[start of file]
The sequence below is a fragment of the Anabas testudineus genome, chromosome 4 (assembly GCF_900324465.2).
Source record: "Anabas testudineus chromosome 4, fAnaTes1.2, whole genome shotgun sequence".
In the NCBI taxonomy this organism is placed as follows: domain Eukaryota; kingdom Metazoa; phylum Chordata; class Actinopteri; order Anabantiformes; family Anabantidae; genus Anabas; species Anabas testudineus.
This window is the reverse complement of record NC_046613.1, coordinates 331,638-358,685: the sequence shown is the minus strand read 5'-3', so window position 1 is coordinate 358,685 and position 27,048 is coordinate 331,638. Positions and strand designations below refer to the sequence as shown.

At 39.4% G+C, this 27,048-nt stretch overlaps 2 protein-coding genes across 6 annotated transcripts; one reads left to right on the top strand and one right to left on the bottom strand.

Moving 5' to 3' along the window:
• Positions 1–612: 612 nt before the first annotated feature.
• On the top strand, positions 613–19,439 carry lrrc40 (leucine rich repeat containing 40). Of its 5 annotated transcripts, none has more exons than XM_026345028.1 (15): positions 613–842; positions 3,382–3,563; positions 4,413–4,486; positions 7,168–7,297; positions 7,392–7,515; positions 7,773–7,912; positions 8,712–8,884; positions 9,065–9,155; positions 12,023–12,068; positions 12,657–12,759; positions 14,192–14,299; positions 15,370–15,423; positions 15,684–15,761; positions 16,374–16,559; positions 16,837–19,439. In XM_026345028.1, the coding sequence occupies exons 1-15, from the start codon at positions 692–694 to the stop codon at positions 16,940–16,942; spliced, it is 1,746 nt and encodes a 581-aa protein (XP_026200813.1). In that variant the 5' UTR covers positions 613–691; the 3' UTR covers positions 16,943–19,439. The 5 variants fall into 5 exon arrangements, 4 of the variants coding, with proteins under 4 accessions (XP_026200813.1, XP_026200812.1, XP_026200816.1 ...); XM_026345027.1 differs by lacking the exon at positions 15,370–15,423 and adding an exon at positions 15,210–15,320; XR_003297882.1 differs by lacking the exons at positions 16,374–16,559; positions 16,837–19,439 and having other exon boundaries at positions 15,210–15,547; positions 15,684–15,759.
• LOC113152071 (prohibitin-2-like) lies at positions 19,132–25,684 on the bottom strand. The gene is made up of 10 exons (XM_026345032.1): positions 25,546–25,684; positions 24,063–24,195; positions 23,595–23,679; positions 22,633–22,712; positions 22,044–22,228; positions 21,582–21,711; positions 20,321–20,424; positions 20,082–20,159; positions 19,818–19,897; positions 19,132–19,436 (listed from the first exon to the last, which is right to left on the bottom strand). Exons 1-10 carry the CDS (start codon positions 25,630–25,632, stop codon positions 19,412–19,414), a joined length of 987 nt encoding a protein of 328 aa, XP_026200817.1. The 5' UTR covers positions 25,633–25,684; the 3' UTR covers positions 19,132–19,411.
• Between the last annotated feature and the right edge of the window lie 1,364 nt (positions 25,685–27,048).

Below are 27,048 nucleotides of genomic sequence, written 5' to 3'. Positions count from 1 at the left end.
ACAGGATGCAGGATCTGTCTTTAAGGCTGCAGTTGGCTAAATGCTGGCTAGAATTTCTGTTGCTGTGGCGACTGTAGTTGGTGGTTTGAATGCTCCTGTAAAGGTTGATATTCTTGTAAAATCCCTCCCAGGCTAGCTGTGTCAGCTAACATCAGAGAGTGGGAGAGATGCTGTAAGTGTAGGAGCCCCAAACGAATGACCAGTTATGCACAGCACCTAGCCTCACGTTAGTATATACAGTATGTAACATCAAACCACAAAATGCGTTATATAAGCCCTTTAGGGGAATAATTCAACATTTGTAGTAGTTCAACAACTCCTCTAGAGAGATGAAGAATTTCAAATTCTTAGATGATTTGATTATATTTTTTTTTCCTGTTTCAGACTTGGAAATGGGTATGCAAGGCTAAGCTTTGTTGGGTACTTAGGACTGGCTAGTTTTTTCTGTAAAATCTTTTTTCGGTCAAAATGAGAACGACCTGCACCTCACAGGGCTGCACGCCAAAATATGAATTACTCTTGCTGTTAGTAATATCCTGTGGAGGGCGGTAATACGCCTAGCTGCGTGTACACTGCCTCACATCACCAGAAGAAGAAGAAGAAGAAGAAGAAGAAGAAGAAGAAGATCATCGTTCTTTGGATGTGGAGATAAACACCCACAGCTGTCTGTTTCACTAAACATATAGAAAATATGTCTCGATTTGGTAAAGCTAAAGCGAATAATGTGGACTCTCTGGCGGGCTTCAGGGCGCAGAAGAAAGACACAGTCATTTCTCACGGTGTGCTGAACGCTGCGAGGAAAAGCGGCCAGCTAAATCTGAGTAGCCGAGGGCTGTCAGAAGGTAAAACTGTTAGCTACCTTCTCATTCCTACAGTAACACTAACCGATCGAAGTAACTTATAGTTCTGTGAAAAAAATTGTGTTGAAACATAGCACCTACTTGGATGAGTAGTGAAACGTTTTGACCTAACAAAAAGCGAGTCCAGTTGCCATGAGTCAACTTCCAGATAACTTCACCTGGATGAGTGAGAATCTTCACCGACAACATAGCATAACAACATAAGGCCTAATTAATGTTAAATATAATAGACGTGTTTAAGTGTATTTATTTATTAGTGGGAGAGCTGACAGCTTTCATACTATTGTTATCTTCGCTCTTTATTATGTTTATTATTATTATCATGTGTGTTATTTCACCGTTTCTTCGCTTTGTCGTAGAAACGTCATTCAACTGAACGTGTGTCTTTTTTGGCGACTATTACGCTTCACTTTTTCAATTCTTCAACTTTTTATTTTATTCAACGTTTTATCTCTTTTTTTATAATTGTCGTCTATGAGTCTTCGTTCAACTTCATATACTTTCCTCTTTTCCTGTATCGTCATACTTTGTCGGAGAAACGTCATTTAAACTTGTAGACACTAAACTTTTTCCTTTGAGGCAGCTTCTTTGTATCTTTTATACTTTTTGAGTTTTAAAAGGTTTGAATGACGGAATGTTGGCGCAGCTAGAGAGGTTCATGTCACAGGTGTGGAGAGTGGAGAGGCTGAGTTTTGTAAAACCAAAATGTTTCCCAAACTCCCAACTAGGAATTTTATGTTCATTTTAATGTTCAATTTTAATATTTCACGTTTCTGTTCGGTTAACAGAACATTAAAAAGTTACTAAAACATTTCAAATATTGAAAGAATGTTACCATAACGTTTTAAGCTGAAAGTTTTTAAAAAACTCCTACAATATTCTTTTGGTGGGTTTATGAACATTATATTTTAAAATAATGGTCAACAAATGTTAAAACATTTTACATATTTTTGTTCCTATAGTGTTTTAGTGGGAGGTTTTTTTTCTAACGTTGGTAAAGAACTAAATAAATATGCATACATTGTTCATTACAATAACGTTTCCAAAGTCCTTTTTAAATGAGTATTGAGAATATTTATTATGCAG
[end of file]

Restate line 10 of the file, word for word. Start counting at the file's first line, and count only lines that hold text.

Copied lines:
• Between the last annotated feature and the right edge of the window lie 1,364 nt (positions 25,685–27,048).